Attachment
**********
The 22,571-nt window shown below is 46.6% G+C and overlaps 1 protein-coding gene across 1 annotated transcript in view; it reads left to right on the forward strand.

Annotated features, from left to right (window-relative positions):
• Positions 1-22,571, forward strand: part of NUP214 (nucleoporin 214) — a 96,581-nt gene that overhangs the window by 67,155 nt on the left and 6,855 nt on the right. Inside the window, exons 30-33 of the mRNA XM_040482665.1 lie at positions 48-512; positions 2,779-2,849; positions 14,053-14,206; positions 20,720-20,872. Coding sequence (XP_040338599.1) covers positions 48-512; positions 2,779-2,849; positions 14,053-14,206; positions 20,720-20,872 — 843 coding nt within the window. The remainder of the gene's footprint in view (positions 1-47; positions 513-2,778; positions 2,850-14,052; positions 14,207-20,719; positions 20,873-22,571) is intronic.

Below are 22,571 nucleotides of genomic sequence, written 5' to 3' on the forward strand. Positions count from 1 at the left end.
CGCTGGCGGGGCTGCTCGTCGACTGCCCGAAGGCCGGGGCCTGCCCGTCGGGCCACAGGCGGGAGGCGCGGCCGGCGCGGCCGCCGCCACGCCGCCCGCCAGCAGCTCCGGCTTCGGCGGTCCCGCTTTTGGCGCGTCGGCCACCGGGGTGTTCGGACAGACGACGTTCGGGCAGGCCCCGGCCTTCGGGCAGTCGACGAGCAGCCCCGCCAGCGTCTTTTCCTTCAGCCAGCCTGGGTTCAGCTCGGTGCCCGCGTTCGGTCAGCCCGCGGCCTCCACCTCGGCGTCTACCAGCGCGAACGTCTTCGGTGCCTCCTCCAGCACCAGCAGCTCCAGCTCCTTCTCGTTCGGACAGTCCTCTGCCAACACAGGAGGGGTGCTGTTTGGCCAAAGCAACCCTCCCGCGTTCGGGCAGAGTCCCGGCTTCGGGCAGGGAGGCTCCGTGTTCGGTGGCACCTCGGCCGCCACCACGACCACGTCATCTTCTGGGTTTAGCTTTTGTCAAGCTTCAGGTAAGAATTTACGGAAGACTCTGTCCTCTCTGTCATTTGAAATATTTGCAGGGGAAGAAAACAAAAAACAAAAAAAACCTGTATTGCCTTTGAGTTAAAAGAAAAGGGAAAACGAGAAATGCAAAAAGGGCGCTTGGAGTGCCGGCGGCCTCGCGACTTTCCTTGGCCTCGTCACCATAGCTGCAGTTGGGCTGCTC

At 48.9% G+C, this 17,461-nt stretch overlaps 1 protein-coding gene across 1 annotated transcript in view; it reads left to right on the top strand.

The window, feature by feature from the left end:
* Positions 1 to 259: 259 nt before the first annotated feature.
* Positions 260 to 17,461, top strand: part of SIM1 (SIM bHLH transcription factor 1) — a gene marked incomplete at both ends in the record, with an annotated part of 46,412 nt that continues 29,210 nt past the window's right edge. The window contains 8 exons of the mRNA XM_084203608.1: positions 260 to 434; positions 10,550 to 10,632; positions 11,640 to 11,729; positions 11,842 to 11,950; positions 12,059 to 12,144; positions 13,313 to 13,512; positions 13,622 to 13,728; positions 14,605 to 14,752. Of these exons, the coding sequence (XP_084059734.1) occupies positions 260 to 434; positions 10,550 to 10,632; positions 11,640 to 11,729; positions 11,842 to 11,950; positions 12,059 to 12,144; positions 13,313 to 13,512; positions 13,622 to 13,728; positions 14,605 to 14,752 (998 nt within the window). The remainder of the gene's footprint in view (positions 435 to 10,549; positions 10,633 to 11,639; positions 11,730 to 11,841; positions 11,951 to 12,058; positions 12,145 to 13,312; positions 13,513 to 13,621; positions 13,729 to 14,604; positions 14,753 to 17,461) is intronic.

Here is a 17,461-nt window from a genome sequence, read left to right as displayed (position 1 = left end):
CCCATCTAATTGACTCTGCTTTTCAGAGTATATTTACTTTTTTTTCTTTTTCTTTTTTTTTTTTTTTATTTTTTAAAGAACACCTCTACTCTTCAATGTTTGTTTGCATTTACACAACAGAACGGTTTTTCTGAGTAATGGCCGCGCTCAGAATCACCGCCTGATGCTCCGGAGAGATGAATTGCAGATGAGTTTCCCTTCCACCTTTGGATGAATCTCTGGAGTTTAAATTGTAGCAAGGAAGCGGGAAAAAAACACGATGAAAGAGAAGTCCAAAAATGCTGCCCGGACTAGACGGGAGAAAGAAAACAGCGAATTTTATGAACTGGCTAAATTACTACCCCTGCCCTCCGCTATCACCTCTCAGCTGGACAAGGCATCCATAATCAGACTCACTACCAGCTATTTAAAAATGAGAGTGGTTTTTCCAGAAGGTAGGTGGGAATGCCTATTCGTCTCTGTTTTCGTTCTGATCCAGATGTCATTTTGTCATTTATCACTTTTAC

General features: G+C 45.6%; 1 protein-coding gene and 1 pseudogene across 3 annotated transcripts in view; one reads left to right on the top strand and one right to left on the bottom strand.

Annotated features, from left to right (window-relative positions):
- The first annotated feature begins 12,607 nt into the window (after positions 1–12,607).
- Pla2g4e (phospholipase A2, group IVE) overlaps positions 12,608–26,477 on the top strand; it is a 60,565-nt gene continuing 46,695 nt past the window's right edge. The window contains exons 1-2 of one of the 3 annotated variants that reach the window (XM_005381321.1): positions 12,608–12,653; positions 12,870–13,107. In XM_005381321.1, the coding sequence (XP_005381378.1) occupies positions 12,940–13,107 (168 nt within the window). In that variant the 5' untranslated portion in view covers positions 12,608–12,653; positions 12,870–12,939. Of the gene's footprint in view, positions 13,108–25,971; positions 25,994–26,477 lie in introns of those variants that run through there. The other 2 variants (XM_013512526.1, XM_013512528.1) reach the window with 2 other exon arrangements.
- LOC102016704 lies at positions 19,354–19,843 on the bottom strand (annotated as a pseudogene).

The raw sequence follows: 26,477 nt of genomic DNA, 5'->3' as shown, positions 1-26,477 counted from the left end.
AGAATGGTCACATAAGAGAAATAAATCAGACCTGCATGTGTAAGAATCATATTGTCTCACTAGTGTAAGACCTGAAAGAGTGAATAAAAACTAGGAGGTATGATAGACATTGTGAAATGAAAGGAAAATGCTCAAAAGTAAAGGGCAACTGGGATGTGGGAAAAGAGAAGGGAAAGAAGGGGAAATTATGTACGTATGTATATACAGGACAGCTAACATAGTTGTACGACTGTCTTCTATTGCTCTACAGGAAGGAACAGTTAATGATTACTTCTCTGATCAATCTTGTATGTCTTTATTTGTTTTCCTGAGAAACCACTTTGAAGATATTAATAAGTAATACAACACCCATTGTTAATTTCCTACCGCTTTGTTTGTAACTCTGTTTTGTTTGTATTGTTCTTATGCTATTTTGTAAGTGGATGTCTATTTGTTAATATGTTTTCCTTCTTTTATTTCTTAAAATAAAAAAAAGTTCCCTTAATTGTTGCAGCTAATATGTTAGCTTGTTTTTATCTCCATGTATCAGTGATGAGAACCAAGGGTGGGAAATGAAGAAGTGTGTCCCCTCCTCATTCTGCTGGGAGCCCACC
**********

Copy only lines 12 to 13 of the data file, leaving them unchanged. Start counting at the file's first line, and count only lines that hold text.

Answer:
General features: G+C 45.6%; 1 protein-coding gene and 1 pseudogene across 3 annotated transcripts in view; one reads left to right on the top strand and one right to left on the bottom strand.

Annotated features, from left to right (window-relative positions):